The great fictional race car driver Ricky Bobby lived by the creed, “If you’re not first, you’re last.”
That same vision is what’s driving improvements to the Saratoga Race Course, and it's what should be encouraging the public to get aboard.
If the New York Racing Association doesn’t invest in the 152-year-old facility by offering new modern amenities that today’s consumers demand, it will soon find itself at the back of the pack.
And that not only will directly affect the future of the race track, but the economy of Saratoga Springs and the surrounding areas that benefit so hugely from hosting this tourism gem.
According to an economic study of the track released in March, the Capital Region — including Saratoga Springs and eight counties including Saratoga, Schenectady, Albany and Montgomery —receive $237 million in economic benefits from the track. With its 2,600 jobs and more than $14 million in local and state tax revenue generated, NYRA can ill afford to let the facility go to seed.
A key component of the $100 million, 15-year capital improvement plan for the track is the construction of a permanent “At the Rail” building. The new building — which would replace the old tent/trailer/metal awning structure located adjacent to the grandstand just past the finish line — would include such amenities as banquet areas, a kitchen, luxury suites with balconies overlooking the track, a children's area, a restaurant and outdoor dining terraces.
The building — at least from the drawings we’ve seen (we’ve been fooled by architectural renderings before, haven’t we, Schenectady) — would fit very nicely into the historic-looking buildings that already grace the site. There's no reason to believe designers would want to depart from the existing architectural style, which gives the track its charm and which keeps people coming back year after year.
People shouldn't balk at making alterations. Changes aren’t new to the track, which first opened in 1863, with the first grandstand built a year later. Buildings constructed in the early 20th century were torn down or converted to other uses. In the 1920s and 30s, the park was expanded with better parking and a circular flow, and a clubhouse was added to the grandstand in 1928. The existing grandstand and clubhouse were built in 1892 and upgraded and expanded in 1965. Even the turf track has only been around for about 54 of the track’s 152 years.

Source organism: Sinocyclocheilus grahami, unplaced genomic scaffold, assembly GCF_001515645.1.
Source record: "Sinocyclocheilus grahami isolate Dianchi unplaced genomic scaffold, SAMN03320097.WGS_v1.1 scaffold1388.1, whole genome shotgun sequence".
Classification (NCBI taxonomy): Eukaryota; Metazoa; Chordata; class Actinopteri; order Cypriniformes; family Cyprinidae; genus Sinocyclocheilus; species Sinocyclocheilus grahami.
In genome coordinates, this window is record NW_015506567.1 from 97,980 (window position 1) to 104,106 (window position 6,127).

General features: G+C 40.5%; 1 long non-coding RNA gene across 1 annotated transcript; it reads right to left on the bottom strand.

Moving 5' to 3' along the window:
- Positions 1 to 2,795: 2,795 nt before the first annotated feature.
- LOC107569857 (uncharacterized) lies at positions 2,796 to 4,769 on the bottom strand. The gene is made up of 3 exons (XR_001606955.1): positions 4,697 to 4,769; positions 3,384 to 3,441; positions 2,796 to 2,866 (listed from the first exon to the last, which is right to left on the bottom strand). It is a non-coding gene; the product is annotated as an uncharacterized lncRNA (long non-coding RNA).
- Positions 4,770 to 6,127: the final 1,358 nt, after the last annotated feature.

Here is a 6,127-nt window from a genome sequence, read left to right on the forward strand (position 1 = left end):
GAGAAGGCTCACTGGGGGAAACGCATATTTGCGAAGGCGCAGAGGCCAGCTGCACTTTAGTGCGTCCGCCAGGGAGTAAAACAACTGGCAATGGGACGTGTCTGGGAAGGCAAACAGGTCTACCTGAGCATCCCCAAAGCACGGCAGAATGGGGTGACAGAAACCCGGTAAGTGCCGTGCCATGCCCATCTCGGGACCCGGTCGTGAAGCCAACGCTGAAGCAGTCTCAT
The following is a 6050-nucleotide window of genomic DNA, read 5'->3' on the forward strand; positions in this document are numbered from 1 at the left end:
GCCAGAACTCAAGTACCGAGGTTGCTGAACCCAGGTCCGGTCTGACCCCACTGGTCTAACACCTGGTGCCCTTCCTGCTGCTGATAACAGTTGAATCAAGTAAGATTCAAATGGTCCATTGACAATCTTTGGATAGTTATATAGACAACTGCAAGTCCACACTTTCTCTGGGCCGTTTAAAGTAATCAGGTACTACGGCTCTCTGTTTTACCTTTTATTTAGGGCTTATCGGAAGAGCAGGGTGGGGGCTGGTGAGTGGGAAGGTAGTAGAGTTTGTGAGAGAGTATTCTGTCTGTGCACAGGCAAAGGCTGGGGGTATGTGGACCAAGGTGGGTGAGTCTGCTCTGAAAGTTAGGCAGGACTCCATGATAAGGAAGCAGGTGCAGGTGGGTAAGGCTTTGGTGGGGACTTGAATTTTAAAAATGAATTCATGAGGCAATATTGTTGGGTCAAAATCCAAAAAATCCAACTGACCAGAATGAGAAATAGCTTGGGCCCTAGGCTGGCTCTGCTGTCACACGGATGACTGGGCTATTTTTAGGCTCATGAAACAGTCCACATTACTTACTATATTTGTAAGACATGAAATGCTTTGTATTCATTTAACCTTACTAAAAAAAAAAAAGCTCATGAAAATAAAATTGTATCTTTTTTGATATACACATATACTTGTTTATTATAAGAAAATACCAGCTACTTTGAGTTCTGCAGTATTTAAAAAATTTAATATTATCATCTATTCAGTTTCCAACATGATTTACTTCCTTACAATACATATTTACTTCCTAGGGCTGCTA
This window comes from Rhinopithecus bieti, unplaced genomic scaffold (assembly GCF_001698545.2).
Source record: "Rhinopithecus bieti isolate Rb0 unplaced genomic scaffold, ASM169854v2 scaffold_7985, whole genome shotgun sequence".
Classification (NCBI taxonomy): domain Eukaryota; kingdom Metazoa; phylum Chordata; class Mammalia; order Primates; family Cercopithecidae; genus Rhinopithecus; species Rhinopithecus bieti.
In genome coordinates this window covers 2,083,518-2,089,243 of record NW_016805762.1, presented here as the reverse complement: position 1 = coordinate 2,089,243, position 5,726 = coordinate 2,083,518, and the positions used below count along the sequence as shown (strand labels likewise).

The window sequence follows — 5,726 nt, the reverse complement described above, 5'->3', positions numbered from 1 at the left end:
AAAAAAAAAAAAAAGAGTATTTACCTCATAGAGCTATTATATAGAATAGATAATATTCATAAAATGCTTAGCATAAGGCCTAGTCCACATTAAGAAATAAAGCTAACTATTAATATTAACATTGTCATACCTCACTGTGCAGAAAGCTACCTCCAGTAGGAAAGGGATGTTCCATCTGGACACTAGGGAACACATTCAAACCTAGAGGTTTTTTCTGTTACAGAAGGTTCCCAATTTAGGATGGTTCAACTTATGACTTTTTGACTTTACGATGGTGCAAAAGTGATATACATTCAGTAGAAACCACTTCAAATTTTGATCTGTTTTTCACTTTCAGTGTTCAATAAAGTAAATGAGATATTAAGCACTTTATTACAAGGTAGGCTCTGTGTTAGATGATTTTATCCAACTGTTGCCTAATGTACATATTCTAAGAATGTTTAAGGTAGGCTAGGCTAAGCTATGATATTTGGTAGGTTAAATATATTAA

In addition to the new At the Rail facility, the changes include improvements to the paddock area, which has been roundly criticized over the years as inadequate.
Despite all the changes, the track has managed to retain its historic ambience.
But that doesn’t mean officials can just turn their backs on what’s happening there. Someone might get a wild hair and think the place needs a modern twist. It doesn’t. It needs modern amenities like luxury boxes built to conform with the existing look.
Also, as the track becomes more attractive, it will become more popular. And that could place a strain on existing local infrastructure, including parking, roads, water and sewer. City officials will have to be on top of those issues, and NYRA officials will have to be prepared to address them with tangible answers and the money to back them up.
The public has until tomorrow (Monday, June 29) to comment on the environmental impact review. The draft plan is available for viewing online at www.nyra.com. Go over to the right of the screen and scroll down to a red box entitled: “Saratoga Race Course Redevelopment Plan.” Comments can be sent electronically to Carolyn Dunderdale at the state Office of General Services: [email protected]
Given the impact of Saratoga on the community and the need to constantly improve to stay ahead of the competition, it appears these improvements are on the right track.